Nicholas Aschbrenner, MOTR/L is an occupational therapist. Nick joined Bone & Joint’s physical therapy team to work with people of all ages who have challenges performing everyday tasks. He helps people move and live as pain-free as possible to maintain their independence.
Nick helps people recover from orthopedic conditions, surgery, and fractures. He provides services to rehabilitate shoulders, wrists, hands, and fingers. He also has experience working with children in a variety of settings.
Nick completed his Master of Science in Occupational Therapy at Lewis University in Romeoville, Illinois. He is currently […]
Summer is coming and with it comes the temptation to skip the socks and just slip on the boat shoes, sneakers, or sandals. But wearing socks is important for foot health.
Consider these five facts before ditching your socks.
Socks absorb moisture.
And your feet create a lot of moisture. With over 250,000 sweat glands, your feet can create over two cups (500 ML) of sweat each day. That’s a lot of bacteria-filled sogginess in a warm, dark environment. It’s perfect for the growth of bacteria and fungus, which can lead to serious and hard-to-treat infections, such as athlete’s foot or Onychomycosis.
Contrary to childhood speculations, plantar warts have nothing to do with farmers or gardeners.
The word “plantar” refers to the bottom of the foot, rather than a person who plants seeds. People pick up warts when they step on a live virus with bare feet.
Plantar warts are hard skin lesions that grow on the bottom of the foot.
What causes plantar warts?
A strain of human papillomavirus (HPV) causes plantar warts. Like other viruses, it is contagious. But this is just one of the over 100 HPV viruses in our world today. It is not the same strain responsible for sexually transmitted diseases.
Bursitis occurs when the bursa, a synovial-fluid-filled sac is inflamed. Though slippery and tiny, the bursa has a big job. It acts as a cushion and allows the bones, tendons, ligaments, and muscles to work together without friction. When these tiny water-balloon-like sacs become inflamed and swell, movement is painful.
What causes bursitis?
Many cases of bursitis in the joints result from repeated movement of the joint. It is a type of overuse injury.
But overuse injury is only one cause of bursitis.
Age, arthritis, gout, injury, or surgery are other factors. Being overweight also applies more pressure to the bursa.
The meniscus is a small horseshoe-shaped rubbery pad of fibrocartilage and collagen. These pads inside the knee absorb the impact of motion. Each knee has two of these miniature shock absorbers: the lateral and medial meniscus. Injury to these protective pads results in a meniscus tear.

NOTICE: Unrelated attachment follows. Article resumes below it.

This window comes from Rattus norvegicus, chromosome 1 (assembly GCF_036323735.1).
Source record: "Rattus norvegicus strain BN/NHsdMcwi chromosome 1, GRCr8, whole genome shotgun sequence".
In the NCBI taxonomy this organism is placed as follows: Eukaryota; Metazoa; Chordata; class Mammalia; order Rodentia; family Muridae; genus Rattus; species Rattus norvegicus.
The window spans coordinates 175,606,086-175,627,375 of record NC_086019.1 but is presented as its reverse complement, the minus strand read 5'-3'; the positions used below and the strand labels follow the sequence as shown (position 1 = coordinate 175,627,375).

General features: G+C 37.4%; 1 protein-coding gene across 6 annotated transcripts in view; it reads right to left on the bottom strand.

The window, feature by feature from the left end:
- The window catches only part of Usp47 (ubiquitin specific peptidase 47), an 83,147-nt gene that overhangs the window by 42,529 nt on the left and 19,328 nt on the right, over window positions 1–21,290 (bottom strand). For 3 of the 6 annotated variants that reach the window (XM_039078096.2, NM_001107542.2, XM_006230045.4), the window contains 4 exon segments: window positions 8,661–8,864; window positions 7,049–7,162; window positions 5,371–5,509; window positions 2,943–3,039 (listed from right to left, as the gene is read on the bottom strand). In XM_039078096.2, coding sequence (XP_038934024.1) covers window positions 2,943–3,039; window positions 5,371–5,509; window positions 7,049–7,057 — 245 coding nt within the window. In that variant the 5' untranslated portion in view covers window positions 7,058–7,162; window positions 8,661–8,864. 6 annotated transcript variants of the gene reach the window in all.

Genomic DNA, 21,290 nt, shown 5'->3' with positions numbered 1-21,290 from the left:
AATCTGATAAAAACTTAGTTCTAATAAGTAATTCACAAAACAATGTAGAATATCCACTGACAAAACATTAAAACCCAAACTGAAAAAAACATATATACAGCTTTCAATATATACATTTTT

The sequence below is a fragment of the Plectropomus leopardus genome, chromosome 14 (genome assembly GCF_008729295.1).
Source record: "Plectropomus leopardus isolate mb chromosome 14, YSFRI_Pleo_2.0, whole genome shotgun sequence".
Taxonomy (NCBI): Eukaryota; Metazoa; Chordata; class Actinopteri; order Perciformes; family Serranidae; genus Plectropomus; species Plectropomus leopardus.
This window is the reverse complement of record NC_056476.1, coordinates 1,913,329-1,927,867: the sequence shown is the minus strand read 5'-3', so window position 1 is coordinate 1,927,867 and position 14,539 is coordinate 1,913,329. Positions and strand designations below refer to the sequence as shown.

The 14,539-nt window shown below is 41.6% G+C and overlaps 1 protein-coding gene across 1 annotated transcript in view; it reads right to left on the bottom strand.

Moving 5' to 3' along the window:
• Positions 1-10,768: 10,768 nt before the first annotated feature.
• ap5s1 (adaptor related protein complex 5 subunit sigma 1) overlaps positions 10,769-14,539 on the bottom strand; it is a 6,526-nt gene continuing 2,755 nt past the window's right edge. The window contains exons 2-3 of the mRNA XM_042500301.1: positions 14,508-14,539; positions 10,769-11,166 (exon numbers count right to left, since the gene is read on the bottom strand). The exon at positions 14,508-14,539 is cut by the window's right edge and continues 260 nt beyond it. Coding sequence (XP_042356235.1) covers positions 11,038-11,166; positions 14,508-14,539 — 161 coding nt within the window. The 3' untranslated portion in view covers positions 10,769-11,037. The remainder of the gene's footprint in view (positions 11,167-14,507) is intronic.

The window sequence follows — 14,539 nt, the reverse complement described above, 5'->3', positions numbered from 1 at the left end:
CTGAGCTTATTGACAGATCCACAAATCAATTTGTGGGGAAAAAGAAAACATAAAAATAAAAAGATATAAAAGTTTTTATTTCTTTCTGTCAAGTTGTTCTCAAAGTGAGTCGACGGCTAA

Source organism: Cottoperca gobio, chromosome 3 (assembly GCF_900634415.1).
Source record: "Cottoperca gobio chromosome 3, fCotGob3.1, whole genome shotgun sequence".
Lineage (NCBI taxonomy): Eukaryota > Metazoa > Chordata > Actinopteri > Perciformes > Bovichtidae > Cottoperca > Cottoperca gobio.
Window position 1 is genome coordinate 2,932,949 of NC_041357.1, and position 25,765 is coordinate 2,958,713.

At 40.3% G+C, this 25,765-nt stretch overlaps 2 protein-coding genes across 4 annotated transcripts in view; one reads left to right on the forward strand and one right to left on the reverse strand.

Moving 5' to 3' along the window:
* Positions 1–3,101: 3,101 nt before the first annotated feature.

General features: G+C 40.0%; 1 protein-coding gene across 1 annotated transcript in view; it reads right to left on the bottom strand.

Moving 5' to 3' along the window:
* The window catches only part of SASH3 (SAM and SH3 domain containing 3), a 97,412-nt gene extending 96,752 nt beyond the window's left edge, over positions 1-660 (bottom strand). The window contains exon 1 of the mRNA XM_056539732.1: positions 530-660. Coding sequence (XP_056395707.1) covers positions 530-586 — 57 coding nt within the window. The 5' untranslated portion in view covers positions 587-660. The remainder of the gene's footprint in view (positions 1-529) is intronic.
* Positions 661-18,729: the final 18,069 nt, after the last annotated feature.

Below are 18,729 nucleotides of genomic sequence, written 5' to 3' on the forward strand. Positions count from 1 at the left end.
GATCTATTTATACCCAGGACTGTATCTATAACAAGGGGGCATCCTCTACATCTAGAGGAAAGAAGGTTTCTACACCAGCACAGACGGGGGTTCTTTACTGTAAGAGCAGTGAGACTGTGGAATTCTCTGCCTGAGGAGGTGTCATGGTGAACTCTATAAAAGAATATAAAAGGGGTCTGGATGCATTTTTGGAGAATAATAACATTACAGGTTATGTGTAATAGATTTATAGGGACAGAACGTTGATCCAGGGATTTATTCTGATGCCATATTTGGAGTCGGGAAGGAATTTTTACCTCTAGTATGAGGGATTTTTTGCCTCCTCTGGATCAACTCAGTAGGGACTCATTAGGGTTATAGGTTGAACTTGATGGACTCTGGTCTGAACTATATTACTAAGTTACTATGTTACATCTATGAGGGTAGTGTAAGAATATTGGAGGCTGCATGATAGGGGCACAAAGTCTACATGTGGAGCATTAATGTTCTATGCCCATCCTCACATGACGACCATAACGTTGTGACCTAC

How do meniscus tears happen?
Athletic training or competition can exert a tremendous force on the menisci. Running, jumping, squatting, or twisting motions can intensify this pressure. During these high-pressure or fast-paced activities, sections of the menisci can tear or move out of place.
But anyone can tear their meniscus. People who dance, play tennis, snowshoe, or ski are […]
Most of us have felt the pins-and-needles feeling in our hands and fingers known as paresthesia. But it’s usually a temporary condition caused by pressure on a nerve. This “falling asleep” sensation goes away once the pressure is released. However, another type of numbness in the fingers can signal serious health problems.
What causes numbness in the fingers?
Underlying issues related to finger numbness range from dehydration and overuse to spinal conditions or chronic illnesses. Some of the more common reasons include:
Prolonged pressure on a nerve caused by repetitive motions that require holding an object in the hands, like a mouse, pen, or power […]
The pandemic has caused many people to look for ways to strengthen their immunity. And one of the common ways found on the Internet is to increase vitamin D levels. But in this instance, too much of a good thing can be dangerous.
Why is vitamin D important?
Besides boosting immunity, our bodies need this essential vitamin to build new bone, prevent muscle spasms and cramps, regulate thyroid function. It also allows healthy neuromuscular function and supports cardiovascular health.
How do we get vitamin D?
You can get this bone-building booster from foods containing high levels of Vitamin D, like almonds, eggs, and salmon. The body needs […]
Frozen shoulder doesn’t refer to a cold shoulder, temperature, or frostbite. Instead, this term refers to pain and loss of movement in the shoulder joint. And “frozen shoulder” is easier for more people to remember than adhesive capsulitis.
Frozen shoulder describes pain and loss of movement in the shoulder.
The shoulder is a unique joint. It brings together the bones of the upper arm (humerus), shoulder blade (scapula), and the collarbone (clavicle). The shallow ball-and-socket allows the arm to rotate freely and move forward, backward, up, and down. The muscles, ligaments, tendons, and bones must move together smoothly to perform these movements.